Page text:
It is not news that the Revelation of Jesus Christ is the only prophetic book in the New Testament. Nor is it news that it continues to be listed as the most difficult Biblical book to understand. Thousands of articles, hundreds of volumes and dozens of master and doctoral theses have been written offering explanations, suggesting various answers to the passages and prophesies. What is news, is that with its singular and distinctive style, it has spawned so wide a collection of questions and multiple interpretations. The bad news for us is they cannot all be correct or useful. Some good books have been written and some excellent studies detailed; and some others have muddied the waters with outlandish theories and things that simply do not show up in the reading. It is my hope that you will find some value here and nothing unusual or unsubstantiated. As others have, I suggest that the book of Revelation ought to be viewed as a complete part of the whole Word of God and as it was first seen through the eyes of its original audience. It is easy to overlook its message for believers of that time over those now and for the rest to come.
For these notes, I relied primarily on three English translations: the King James Version (KJV), New King James Version (NKJV), and the English Standard Version (ESV), along with the interlinear versions of each). I have listed the resources used for historical information, concepts, definitions, and background at the close.
The greatest hindrance in any examination of Revelation is the wide field of possible or suggested interpretations of the various signs and visions. You can get lost in too much or in next to nothing, or somewhere in between, as there are dozens of choices. Clarity may be lost in some ideas which have no basis in the text and others that have nothing to do with the immediate context. Contrary notions to the time and tenor of the early days in the churches, or by things which have been cherry picked or cobbled together in support of a modern composition do little for our learning. Like others, I have tried to avoid any obvious pitfalls, and like some, I probably fell for a few. With this noted, it is my strong opinion, that all the things which obscure the deciphering of the book are self-induced. The collective “we” of scholars, teachers, preachers, Christians, readers and students alike are mostly to blame for the noise that has deadened our hearing to the notion that God’s word is simple and easy to understand. The collective “we” made it difficult. So, all theories should be closed and put on the shelf until the reader has opened the text a sufficient number of times to have a basic grasp of its purpose and direction. It would not hurt anyone interested in these studies to read the entire New Testament, or better yet, the entire Bible (a few times through), before taking on the Revelation of Jesus.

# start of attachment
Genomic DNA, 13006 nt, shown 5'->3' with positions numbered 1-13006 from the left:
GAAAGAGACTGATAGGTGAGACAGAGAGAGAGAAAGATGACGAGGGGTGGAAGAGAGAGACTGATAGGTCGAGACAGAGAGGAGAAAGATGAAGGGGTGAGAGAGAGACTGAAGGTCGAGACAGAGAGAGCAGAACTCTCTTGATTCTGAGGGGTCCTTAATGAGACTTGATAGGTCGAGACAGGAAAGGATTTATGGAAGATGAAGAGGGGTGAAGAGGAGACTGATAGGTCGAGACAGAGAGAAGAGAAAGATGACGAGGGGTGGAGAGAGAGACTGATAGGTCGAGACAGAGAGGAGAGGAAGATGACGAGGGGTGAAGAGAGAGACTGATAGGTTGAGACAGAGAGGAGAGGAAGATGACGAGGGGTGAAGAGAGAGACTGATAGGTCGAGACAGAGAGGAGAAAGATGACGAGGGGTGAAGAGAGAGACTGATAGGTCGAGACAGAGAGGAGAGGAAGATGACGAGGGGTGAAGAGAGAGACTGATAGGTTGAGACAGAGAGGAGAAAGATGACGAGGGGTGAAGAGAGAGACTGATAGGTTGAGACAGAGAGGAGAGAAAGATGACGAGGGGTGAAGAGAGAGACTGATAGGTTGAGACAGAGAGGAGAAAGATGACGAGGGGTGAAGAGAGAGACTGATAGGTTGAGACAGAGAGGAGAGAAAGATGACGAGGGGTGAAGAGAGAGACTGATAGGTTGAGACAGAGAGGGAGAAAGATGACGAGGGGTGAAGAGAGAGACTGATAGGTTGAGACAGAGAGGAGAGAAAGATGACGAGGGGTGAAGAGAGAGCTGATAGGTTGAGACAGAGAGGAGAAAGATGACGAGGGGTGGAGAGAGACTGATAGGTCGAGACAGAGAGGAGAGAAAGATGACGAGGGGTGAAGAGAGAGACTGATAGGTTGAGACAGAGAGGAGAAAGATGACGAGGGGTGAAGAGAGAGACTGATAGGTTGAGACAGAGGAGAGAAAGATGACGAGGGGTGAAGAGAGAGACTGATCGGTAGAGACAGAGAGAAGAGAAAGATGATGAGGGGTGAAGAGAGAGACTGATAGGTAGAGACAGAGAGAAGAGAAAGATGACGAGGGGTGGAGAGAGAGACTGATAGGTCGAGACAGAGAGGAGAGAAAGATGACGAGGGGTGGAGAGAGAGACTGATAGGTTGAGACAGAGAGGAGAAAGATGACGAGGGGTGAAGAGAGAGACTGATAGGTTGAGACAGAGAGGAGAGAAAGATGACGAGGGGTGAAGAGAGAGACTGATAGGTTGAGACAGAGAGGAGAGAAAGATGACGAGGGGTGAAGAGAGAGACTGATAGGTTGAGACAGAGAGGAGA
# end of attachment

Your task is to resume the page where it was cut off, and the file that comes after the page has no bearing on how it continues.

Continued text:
I chose to begin these notes with a historical section moving from the writing of the book of Daniel; and that is followed with a brief history of the emperors of Rome from Caesar to Constantine. Beyond that is information on the principal date theories, and then the notes and comments on the major signs in the text. This has been assembled and edited over several years. It is my hope, as this plays out, you may find that I have held strictly to possibilities offered within the text. I have tried to exclude things that are not found in Revelation or within the rest of the Scriptures; and I did not try to come up with an answer for every detail, leaving those things to others. I went only for the main points and signs. We ought not to stand at odds with what is clearly stated and defined, leaning first on the Bible, on what we see, read and clearly identify.
The book of Revelation is God’s final message to mankind. There is no need to set out for some ruin or to search dusty shelves for new versions, a lost chapter twenty-three or volume two. Nothing needs to be added. The angel who spoke to John had him write that into the text. The Apostle listed the things he saw and heard in order. It was then sent to seven identified assemblies as the original recipients, and to general Christian populations since. That means it, as with the rest, is in God’s book with an eternal petition to warrant its inclusion. God and Christ both kept the Word exactly as they intended and as originally composed. It is understandable and complete. We need to read and study it while keeping that in mind.